So, this is all well and good but how does a farm in the south of England relate to Irish carp fishing? To bring this piece full-circle, the state of play does not make for great reading. We have very few established carp waters, private or public, with carp having been stocked on an often ad-hoc basis, both officially and unofficially for many years. Since the closure of the carp breeding units at Inland Fisheries Ireland’s Roscrea fish farm and the Erne & Melvin Hatchery (NI) in 2008 and 2015, respectively, there is no supply for supplementing existing waters or creating new ones and we have no viable national source for inter-water carp transfers. In any case, relocating fish from one angling water to another has inherent biosecurity risks. Although we Irish are blessed with very eye-pleasing carp, our growth rates and ultimate sizes are among the lowest in the entire world, thanks to our historical lack of selective breeding programmes – any carp bred for stocking by the authorities in decades past were about sheer production numbers rather than growth potential.
“Carp can still be legally imported (under licence) and stocked into carefully selected, suitable angling waters under the EU Fish Health Directive and other national guidelines, in conjunction with both the Marine Institute and Inland Fisheries Ireland”
As you may be aware, numerous imports of carp from Carp4Restocking have happened in the last decade (first in 2008), and, despite belief to the contrary, nothing on the legal side of things that has changed in recent years to prevent this happening again in the future. Their fish are still disease-free, certified to the highest standards and carp can still be legally imported (under licence) and stocked into carefully selected, suitable angling waters under the EU Fish Health Directive and other national guidelines, in conjunction with both the Marine Institute and Inland Fisheries Ireland.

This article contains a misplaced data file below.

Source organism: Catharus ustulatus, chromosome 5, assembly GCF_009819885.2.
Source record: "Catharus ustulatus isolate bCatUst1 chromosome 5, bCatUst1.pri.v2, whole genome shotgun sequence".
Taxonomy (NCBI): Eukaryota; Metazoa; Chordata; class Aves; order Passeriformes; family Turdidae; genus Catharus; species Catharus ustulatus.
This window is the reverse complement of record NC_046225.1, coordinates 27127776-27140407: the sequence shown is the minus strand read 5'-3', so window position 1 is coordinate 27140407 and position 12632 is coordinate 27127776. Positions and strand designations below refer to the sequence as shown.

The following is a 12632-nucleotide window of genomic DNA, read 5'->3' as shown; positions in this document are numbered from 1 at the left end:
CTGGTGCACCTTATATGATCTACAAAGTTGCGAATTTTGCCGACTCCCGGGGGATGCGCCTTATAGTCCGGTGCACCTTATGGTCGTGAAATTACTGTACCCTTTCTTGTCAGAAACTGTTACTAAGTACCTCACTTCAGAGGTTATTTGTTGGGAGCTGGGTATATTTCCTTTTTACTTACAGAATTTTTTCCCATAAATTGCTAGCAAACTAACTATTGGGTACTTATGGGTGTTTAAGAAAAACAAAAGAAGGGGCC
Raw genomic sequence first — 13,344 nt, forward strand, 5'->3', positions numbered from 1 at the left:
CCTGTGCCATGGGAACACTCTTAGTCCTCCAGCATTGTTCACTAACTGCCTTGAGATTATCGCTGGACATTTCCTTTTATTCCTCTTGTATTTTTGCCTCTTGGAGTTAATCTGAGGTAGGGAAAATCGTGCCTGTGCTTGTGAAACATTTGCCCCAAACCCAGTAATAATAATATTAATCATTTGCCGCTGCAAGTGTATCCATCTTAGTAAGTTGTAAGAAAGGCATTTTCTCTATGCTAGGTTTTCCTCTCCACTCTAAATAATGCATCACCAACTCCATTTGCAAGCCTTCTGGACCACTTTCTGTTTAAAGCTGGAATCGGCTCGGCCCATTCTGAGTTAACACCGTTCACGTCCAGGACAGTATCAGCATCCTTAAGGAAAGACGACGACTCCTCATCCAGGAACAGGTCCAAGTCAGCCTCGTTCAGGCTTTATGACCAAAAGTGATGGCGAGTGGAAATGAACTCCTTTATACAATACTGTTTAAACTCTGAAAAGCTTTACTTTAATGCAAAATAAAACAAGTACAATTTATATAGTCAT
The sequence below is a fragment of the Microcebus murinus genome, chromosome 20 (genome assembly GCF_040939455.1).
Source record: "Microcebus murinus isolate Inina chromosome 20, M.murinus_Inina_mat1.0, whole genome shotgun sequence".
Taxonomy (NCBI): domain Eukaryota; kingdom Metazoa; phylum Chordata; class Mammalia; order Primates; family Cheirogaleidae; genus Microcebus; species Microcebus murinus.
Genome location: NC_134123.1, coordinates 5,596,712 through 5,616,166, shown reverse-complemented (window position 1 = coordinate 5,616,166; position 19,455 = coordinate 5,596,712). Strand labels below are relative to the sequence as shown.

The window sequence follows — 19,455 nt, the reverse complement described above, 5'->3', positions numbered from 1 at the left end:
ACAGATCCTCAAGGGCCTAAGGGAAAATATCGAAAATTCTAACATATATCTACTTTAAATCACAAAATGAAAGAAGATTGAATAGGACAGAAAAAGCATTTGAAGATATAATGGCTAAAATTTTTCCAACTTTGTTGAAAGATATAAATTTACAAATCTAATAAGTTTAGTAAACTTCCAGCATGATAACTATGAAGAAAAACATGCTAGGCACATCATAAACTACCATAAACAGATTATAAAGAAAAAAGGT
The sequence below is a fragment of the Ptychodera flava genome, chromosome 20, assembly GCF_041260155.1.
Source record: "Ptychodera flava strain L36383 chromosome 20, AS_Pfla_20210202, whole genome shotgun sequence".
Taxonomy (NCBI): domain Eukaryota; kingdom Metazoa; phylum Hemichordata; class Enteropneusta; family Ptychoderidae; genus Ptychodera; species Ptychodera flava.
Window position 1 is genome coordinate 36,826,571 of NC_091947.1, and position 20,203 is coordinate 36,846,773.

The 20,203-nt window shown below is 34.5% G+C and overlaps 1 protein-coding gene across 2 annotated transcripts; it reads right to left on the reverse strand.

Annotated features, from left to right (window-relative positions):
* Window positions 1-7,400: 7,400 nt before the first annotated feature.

Why then, you may ask, are there not at least some waters being developed and stocked with English carp in the Republic like there are in Northern Ireland? I think it comes down to a lack of organisation and coherence, on all sides. As well as having very, very few actual carp fishing clubs, we also have no national group or representative body. At preliminary, yet detailed, talks with Inland Fisheries Ireland (IFI) earlier this year on this very topic, I personally tabled the proposition of a national carp group and they were, genuinely, very supportive.
The CEO of IFI, Ciarán Byrne acknowledged that “IFI understand the desire of carp anglers to develop the sport in Ireland and we have suggested and agreed some steps in this direction, the first being that carp anglers get formally organised into a single group or body (akin to Northern Ireland), such that any steps taken will be the right steps and have the support of both anglers and IFI, alike.”
At the same meeting IFI also added that “we have balanced our understanding of the desire of carp anglers to develop the sport in Ireland with concerns about illegal introductions and disease etc. Clearly, having a formal, responsible national group would make progressing any issues easier. IFI also recognise the impact of the recent disease outbreak on the Lough in Cork and the impact this has had on the carp angling resource, both locally and nationally.”
The outcome of this meeting very much contradicts general opinion on IFI’s take on carp fishing and certainly quashed several fears I had before attending. In summary, our state agency with the responsibility for inland fisheries development and management has agreed, provisionally, to work with carp anglers on national policy, stockings and development provided it is all conducted in the right way and through the correct channels – and this is where Neil Hardy Aquatica and Carp4Restocking will come in. The supply is there, the legislative channels are in place, the demand is certainly there and the potential to create both local employment and increased revenue streams through carp angling is significant.
We need formal management structures in place and an agreed framework within which to work and achieve. Call me naïve if you like – I’m sure many doubters will – but now is time for all Irish carp anglers to come together, in an unprecedented way, and work on building some sort of future. If we don’t then nothing will ever change. Plans are already afoot, watch this space.